This is like choosing whether it is worse to get herpes from Lindsay Lohan or Paris Hilton. Based on past performance (performance prior to transfer) there is still a chance that Torres comes good or at least makes the price tag not look ridiculous. Based on Carroll’s past performance there seems to be a far greater chance of him ever living up to the price tag. He has a 1/2 season of good performance that has never been replicated. Hell, Peter Crouch is probably worth more than Carroll right now.
    But if you look at future potential, Carroll has much more time to make a dent in his price tag. Torres has a couple seasons and then he is an old striker. He needs to perform now for that price tag and he hasn’t for almost a full year. Carroll has probably 8 years to make it look like a good purchase. Torres has already squandered one year where he was supposed to be good whereas Carroll is still looked at as a future piece.
    I’d say Torres was the bigger and pricier mistake so far because he hasn’t lived up to the expectations. Carroll’s expectations weren’t as outsized and he was expected to improve and grow into the role. Torres has shrank and been cowed by the role. But this is a matter of inches not feet in the bigger mistake measurement.

  6. Orr

    Abramovich looks like he knows he made a mistake in that picture. That, or he’s farting.

  7. WhoNeedsForwards

    I say Chelsea made off worse, because, for as bad as Carroll has been, Liverpoo also got Suarez out of essentially the same money, which makes the other mistake a bit more palatable.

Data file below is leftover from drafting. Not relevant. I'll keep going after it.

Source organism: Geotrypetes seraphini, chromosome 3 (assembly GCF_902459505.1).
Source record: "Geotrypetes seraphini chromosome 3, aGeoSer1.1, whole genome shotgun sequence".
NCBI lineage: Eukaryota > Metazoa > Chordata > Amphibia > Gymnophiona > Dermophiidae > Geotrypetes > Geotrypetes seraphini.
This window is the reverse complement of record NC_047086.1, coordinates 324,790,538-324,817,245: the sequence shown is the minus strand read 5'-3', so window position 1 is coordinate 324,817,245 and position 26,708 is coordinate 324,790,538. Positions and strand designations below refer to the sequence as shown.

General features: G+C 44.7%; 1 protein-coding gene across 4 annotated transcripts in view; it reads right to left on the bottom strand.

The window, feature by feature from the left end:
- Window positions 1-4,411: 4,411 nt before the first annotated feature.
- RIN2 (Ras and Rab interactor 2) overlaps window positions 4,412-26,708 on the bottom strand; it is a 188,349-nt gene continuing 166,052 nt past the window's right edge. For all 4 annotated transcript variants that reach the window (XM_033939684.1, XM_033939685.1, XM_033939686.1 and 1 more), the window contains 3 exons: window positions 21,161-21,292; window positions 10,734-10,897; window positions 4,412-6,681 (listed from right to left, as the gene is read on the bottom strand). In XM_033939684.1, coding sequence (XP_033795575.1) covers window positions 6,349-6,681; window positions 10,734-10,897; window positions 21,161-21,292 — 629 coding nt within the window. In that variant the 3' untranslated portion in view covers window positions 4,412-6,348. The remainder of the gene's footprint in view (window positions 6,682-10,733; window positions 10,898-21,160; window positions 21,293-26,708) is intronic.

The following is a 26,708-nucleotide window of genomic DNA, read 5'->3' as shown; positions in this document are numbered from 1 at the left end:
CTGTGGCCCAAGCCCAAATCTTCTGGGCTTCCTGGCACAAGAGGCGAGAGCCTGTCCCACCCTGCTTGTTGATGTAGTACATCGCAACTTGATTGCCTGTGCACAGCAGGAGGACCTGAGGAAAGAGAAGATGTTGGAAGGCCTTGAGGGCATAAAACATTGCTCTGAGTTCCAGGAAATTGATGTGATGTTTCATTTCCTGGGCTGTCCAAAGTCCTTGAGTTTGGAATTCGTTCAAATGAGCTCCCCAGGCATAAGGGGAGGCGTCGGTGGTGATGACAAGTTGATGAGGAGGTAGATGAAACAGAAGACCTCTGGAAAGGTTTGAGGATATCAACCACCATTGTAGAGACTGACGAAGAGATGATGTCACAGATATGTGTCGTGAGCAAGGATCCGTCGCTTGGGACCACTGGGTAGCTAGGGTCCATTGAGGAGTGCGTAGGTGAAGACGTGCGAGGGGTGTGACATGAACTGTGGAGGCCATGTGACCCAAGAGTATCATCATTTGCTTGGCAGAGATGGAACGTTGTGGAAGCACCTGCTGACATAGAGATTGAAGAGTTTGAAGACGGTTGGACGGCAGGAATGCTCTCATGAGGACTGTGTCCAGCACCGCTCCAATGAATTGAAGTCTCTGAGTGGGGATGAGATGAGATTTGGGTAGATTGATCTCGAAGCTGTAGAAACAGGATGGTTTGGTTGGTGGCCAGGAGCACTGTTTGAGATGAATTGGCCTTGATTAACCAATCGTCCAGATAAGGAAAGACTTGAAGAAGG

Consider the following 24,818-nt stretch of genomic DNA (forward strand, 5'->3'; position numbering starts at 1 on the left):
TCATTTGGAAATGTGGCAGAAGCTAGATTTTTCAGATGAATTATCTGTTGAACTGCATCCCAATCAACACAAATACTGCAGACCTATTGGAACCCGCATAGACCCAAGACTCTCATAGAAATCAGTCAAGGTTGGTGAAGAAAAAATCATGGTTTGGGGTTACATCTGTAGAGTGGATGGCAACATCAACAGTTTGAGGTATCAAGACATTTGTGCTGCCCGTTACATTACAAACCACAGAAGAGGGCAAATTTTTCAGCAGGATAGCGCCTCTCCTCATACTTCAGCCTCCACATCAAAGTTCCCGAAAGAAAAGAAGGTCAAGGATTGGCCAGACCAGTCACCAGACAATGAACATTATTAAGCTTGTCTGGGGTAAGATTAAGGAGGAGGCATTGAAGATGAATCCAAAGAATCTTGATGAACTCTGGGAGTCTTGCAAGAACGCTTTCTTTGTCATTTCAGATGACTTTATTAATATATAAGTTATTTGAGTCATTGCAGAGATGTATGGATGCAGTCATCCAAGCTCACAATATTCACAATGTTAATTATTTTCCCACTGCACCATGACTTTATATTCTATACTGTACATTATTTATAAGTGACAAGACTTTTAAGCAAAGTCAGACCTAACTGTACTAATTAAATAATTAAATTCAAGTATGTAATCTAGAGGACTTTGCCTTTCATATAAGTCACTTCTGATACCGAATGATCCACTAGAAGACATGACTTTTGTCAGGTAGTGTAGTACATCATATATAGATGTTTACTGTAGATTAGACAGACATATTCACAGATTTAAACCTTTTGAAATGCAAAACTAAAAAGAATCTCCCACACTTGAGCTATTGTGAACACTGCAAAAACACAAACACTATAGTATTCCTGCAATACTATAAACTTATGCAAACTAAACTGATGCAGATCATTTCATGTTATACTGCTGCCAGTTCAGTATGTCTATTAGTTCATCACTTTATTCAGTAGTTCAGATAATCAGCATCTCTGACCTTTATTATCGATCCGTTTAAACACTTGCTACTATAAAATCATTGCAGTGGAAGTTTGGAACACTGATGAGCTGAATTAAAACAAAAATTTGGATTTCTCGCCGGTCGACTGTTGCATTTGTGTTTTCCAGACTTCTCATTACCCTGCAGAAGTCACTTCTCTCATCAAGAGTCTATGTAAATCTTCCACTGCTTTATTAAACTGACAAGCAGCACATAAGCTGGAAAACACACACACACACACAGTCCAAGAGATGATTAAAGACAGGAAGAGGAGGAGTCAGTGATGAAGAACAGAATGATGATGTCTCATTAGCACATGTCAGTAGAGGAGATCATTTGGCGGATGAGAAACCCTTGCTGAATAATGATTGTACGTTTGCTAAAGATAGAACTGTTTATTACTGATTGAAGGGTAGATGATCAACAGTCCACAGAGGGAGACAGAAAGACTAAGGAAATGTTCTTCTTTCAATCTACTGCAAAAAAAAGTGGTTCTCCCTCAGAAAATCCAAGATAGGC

8. @WNF: Yes, but that’s more of a revisionist history of the transaction. Liverpool intended to pair Suarez with Torres, they have even said that. It just so happened that after the Suarez deal went down, Torres decided he didn’t want in anymore. Liverpool got the money and purchased Carroll and it happened that the remainder just about covered Suarez’s purchase.

  9. WhoNeedsForwards

    Well, okay, Liverpool still ended up better off because they ended up with Carroll and 15 million, which is 15 million more than what Chelsea ended up with, given that each forward is worth approximately crap. That work better?

  10. Phil

    Too ask the question now is ridiculous. Carroll has 8 years or so years to slow his worth. Torres has, basically, now. He won’t get any better than he already is. Think of what Caroll could be in 5-6 years time then compare to Torres today. Then ask the same question.

    I think they overpaid for Carroll, but when everybody knows your sitting on 50mil and need to spend it, your gonna overpay some. It’s what happens when some idiot gives a bunch of cash for past glories.

  11. Precious Roy

    Torres has, basically, now. He won’t get any better than he already is.
    He’s younger than RvP. And while he might not reverse age, he’s still in the prime of his career.
    Think of what Caroll could be in 5-6 years time then compare to Torres today.
    In 5-6 years Carroll might be an average to slightly better-than-average Prem striker. He might have already hit his ceiling. Or maybe he’s just a really really good Championship striker.